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Yes, I'm showing my bias again, but I do believe that my hometown of Charleston would probably get a light rail first in this state. Charleston is already contemplating light rail transit for a route from the Visitors Center on Meeting Street, through the Neck area, and ending at Chas. Int'l. Airport. Other routes would be across the new Cooper River bridge to Mt. Pleasant Town Center, across the Ashley River to Citadel Mall, and possibly to James Island and Folly Beach...all coming from a downtown or Neck area hub. But I do think that Myrtle Beach and Greenville are also excellent candidates for this concept.

MB needs it primarily because many tourists and locals would need to get someplace faster than it normally takes in the city. To get from 1 hotel to, let's say the new (and beautiful I might add) mall takes about 20-30 minutes, depending on the insane traffic. A monorail could decrease that time to 10 minutes.

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I think the acutal feasablity of rail of any sort for Columbia is almost non-existant. Columbia is simply doesn't have the numbers to warrent a rail system. Charleston can't even agree on funding for its bus sytem, so rail is even less feasable there. Greenville seems to be the most feasable, but I htink itlacks the central density that the other cities have.

I know that Charlotte's usage is something like 46,000 per day

I think Greenville is somewhere in the 10,000 range

Does anyone know of a site that these statistics could be gathered from?

I think Columbia would be a good candidate for BRT.

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I'm seeing some pretty good ideas in this forum. Maybe one of you should run for mayor in your respective city (especially Columbia), so we can make some plans become reality.

<{POST_SNAPBACK}>

B) It's funny that you say that. I've been told numerous times by my friends and family that I should run for mayor. I've actually thought about it, and if I get into law school, I think I might consider the possibility of running for mayor in Charleston.

BUT, I'm not a big fan of being political, so we'll see what happens...

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Yes, I'm showing my bias again, but I do believe that my hometown of Charleston would probably get a light rail first in this state. Charleston is already contemplating light rail transit for a route from the Visitors Center on Meeting Street, through the Neck area, and ending at Chas. Int'l. Airport. Other routes would be across the new Cooper River bridge to Mt. Pleasant Town Center, across the Ashley River to Citadel Mall, and possibly to James Island and Folly Beach...all coming from a downtown or Neck area hub. But I do think that Myrtle Beach and Greenville are also excellent candidates for this concept.

MB needs it primarily because many tourists and locals would need to get someplace faster than it normally takes in the city. To get from 1 hotel to, let's say the new (and beautiful I might add) mall takes about 20-30 minutes, depending on the insane traffic. A monorail could decrease that time to 10 minutes.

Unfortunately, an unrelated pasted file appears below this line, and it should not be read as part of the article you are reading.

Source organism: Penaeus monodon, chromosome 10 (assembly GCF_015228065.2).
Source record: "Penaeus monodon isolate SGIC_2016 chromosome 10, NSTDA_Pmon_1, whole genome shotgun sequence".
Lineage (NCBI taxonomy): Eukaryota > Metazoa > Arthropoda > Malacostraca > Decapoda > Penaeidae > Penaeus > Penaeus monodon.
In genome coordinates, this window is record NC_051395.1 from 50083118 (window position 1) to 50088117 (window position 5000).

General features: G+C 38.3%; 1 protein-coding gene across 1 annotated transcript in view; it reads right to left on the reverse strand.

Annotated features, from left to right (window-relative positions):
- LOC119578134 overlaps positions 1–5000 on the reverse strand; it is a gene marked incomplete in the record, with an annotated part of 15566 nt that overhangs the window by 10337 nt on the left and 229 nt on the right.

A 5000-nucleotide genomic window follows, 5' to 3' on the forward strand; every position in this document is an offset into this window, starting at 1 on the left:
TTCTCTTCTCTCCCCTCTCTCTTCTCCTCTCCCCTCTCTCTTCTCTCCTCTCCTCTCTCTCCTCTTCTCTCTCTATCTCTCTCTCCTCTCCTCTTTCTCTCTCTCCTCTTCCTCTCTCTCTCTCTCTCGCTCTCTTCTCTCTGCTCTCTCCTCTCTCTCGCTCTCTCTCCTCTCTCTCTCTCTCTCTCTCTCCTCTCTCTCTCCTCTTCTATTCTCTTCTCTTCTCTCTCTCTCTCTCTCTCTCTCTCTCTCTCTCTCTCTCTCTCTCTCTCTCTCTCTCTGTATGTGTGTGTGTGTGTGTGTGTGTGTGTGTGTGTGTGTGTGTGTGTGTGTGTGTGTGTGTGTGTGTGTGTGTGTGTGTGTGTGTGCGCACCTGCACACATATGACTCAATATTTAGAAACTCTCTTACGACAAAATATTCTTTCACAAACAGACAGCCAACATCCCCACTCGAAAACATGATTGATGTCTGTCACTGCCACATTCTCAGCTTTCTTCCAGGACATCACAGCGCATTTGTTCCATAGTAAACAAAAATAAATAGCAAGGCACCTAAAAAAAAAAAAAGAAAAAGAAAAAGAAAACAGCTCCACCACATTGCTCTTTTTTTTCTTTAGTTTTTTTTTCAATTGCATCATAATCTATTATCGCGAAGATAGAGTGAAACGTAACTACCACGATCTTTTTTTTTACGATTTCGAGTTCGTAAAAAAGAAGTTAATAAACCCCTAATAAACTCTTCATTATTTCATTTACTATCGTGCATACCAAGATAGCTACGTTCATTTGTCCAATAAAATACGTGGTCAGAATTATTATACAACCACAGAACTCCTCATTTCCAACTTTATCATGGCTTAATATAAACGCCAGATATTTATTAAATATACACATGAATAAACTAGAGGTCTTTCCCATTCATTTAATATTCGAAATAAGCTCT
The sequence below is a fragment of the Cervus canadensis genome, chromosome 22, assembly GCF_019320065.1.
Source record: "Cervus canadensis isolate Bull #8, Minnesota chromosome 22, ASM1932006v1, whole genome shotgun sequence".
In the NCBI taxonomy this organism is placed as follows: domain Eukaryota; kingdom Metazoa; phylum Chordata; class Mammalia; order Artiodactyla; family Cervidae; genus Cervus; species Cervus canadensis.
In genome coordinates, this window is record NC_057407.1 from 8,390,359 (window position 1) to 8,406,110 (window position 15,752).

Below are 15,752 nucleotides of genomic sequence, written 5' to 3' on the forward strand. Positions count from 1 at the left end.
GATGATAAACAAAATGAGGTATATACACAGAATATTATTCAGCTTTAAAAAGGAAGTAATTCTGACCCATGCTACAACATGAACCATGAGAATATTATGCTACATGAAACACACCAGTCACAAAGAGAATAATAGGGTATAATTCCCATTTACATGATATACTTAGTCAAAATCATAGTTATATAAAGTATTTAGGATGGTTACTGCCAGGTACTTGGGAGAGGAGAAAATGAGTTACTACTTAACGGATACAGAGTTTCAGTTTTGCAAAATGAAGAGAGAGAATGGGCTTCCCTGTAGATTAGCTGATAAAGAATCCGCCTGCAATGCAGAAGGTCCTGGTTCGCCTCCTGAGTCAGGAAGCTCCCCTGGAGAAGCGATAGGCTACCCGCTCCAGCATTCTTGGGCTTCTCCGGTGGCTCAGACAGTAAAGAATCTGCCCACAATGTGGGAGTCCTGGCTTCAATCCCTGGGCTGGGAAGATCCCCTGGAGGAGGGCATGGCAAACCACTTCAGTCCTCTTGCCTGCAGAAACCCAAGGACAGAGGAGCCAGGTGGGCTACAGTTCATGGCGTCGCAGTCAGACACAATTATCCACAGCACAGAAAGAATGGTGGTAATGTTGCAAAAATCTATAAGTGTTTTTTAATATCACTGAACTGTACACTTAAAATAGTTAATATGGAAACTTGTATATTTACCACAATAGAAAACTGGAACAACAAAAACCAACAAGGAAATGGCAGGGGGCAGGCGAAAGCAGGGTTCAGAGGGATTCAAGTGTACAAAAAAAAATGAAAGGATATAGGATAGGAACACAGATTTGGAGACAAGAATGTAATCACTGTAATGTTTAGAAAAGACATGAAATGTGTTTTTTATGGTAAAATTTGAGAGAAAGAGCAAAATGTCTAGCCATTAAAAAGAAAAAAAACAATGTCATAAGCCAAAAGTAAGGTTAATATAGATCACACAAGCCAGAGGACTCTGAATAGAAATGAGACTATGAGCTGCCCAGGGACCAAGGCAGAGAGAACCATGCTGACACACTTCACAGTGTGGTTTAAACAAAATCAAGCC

<{POST_SNAPBACK}>

Any links to that LRT plan? I know that Charleston had a proposal for a monorail or something way back. monsoon mentioned this once....

The MB-Conway link would be benificial to those not wanting to stay in MB, but sitll have access to it. The hotels could build in Conway with links to the rail system.

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Any links to that LRT plan? I know that Charleston had a proposal for a monorail or something way back. monsoon mentioned this once....

<{POST_SNAPBACK}>

The original plan was for a monorail to be built in the median of the new Cooper River Bridge, and the bridge has been built with the plan in mind. Another proposal was to build the rail underneath the bridge. I can't remember how long ago I read that, but it was in the Post and Courier. Those links Sandlapper provided should give an idea of what's being looked at currently.

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BRT is Bus Rapid Transit: BRT

Basicly, it is a dedicated busway (no cars allowed). It can take many forms, including a completely separate roadway that essentially allows the bus to act as train would.

Brisbanededicatedlanes.jpg

Civis_1.jpg

Londonguidephoto.jpg

Civis3.jpg

bostonsilver1.jpg

Charlotte's mass transit plants include a BRT for its eas-west service line:

http://www.gobrt.org/charlotte.pdf

I'm sure the Charlotte peeps could enlighten us more on it :)

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Basicly, it is a dedicated busway (no cars allowed). It can take many forms, including a completely separate roadway that essentially allows the bus to act as train would.

<{POST_SNAPBACK}>

Actually, I remember riding on those in Denver, CO. They're like modern day trolleys...the one I rode on went from a parking lot to the downtown shopping district of 16th Street. Some are still on rails, but others are actual buses that look like trains.

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Exactly. The flexibility of these things is what makes them great.

Columbia's extra wide streets mean that there is plenty of room for expansion or modification by removing some parking. Assembly St would work well- you could remove the centerline parking to install these lines.

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i'm not saying that spartanburg would be the first, mainly b/c of population size, but being the old hub city that it is, it seems that there would be plenty of old rails to renovate. it seems that they might have the easiest time b/c there are so many rail lines.

on another note, i heard a rumor that spartanburg might create another trolley car system. has anyone heard anything about plans? the lines used to run all the way from downtown to glendale off of country club rd. you can still see where the lines used to be. it's pretty cool.